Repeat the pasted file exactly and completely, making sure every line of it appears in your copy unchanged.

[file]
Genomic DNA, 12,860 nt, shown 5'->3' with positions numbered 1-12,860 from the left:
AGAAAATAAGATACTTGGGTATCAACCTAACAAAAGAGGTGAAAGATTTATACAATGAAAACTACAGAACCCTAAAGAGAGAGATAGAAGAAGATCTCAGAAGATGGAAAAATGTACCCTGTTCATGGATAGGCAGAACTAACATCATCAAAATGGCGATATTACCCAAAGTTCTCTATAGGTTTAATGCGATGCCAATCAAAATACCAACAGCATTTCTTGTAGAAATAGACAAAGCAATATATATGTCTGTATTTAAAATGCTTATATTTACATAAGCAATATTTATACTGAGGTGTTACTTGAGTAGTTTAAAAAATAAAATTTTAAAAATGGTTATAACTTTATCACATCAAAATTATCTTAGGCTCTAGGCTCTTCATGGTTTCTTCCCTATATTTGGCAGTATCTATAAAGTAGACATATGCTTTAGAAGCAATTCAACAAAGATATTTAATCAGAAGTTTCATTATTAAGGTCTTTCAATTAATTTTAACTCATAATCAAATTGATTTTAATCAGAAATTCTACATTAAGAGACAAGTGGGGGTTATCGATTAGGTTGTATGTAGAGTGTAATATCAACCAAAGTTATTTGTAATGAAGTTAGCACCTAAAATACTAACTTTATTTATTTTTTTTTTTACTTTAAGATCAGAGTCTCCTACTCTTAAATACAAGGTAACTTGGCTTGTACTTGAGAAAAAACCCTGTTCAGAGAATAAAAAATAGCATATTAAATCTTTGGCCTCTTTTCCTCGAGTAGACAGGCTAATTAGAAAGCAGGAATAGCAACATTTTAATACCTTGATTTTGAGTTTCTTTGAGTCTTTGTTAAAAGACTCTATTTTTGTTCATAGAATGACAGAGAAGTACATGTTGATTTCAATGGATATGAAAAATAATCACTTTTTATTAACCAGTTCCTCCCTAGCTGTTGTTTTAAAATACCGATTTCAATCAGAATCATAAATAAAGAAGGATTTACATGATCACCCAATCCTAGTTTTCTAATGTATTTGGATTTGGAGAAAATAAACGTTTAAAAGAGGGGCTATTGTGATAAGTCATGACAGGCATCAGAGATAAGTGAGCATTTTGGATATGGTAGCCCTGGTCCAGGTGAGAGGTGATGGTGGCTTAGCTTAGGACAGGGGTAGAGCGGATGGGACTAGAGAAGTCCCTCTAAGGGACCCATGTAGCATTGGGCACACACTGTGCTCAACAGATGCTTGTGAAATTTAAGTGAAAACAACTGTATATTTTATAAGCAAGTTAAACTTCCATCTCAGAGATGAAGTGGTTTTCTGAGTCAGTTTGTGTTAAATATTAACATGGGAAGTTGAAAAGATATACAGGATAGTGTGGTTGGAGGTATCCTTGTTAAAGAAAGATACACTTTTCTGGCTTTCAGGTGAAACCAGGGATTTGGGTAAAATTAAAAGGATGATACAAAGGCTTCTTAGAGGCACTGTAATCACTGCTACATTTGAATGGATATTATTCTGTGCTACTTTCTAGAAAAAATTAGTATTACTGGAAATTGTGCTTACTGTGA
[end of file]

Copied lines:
Genomic DNA, 12,860 nt, shown 5'->3' with positions numbered 1-12,860 from the left:
AGAAAATAAGATACTTGGGTATCAACCTAACAAAAGAGGTGAAAGATTTATACAATGAAAACTACAGAACCCTAAAGAGAGAGATAGAAGAAGATCTCAGAAGATGGAAAAATGTACCCTGTTCATGGATAGGCAGAACTAACATCATCAAAATGGCGATATTACCCAAAGTTCTCTATAGGTTTAATGCGATGCCAATCAAAATACCAACAGCATTTCTTGTAGAAATAGACAAAGCAATATATATGTCTGTATTTAAAATGCTTATATTTACATAAGCAATATTTATACTGAGGTGTTACTTGAGTAGTTTAAAAAATAAAATTTTAAAAATGGTTATAACTTTATCACATCAAAATTATCTTAGGCTCTAGGCTCTTCATGGTTTCTTCCCTATATTTGGCAGTATCTATAAAGTAGACATATGCTTTAGAAGCAATTCAACAAAGATATTTAATCAGAAGTTTCATTATTAAGGTCTTTCAATTAATTTTAACTCATAATCAAATTGATTTTAATCAGAAATTCTACATTAAGAGACAAGTGGGGGTTATCGATTAGGTTGTATGTAGAGTGTAATATCAACCAAAGTTATTTGTAATGAAGTTAGCACCTAAAATACTAACTTTATTTATTTTTTTTTTTACTTTAAGATCAGAGTCTCCTACTCTTAAATACAAGGTAACTTGGCTTGTACTTGAGAAAAAACCCTGTTCAGAGAATAAAAAATAGCATATTAAATCTTTGGCCTCTTTTCCTCGAGTAGACAGGCTAATTAGAAAGCAGGAATAGCAACATTTTAATACCTTGATTTTGAGTTTCTTTGAGTCTTTGTTAAAAGACTCTATTTTTGTTCATAGAATGACAGAGAAGTACATGTTGATTTCAATGGATATGAAAAATAATCACTTTTTATTAACCAGTTCCTCCCTAGCTGTTGTTTTAAAATACCGATTTCAATCAGAATCATAAATAAAGAAGGATTTACATGATCACCCAATCCTAGTTTTCTAATGTATTTGGATTTGGAGAAAATAAACGTTTAAAAGAGGGGCTATTGTGATAAGTCATGACAGGCATCAGAGATAAGTGAGCATTTTGGATATGGTAGCCCTGGTCCAGGTGAGAGGTGATGGTGGCTTAGCTTAGGACAGGGGTAGAGCGGATGGGACTAGAGAAGTCCCTCTAAGGGACCCATGTAGCATTGGGCACACACTGTGCTCAACAGATGCTTGTGAAATTTAAGTGAAAACAACTGTATATTTTATAAGCAAGTTAAACTTCCATCTCAGAGATGAAGTGGTTTTCTGAGTCAGTTTGTGTTAAATATTAACATGGGAAGTTGAAAAGATATACAGGATAGTGTGGTTGGAGGTATCCTTGTTAAAGAAAGATACACTTTTCTGGCTTTCAGGTGAAACCAGGGATTTGGGTAAAATTAAAAGGATGATACAAAGGCTTCTTAGAGGCACTGTAATCACTGCTACATTTGAATGGATATTATTCTGTGCTACTTTCTAGAAAAAATTAGTATTACTGGAAATTGTGCTTACTGTGA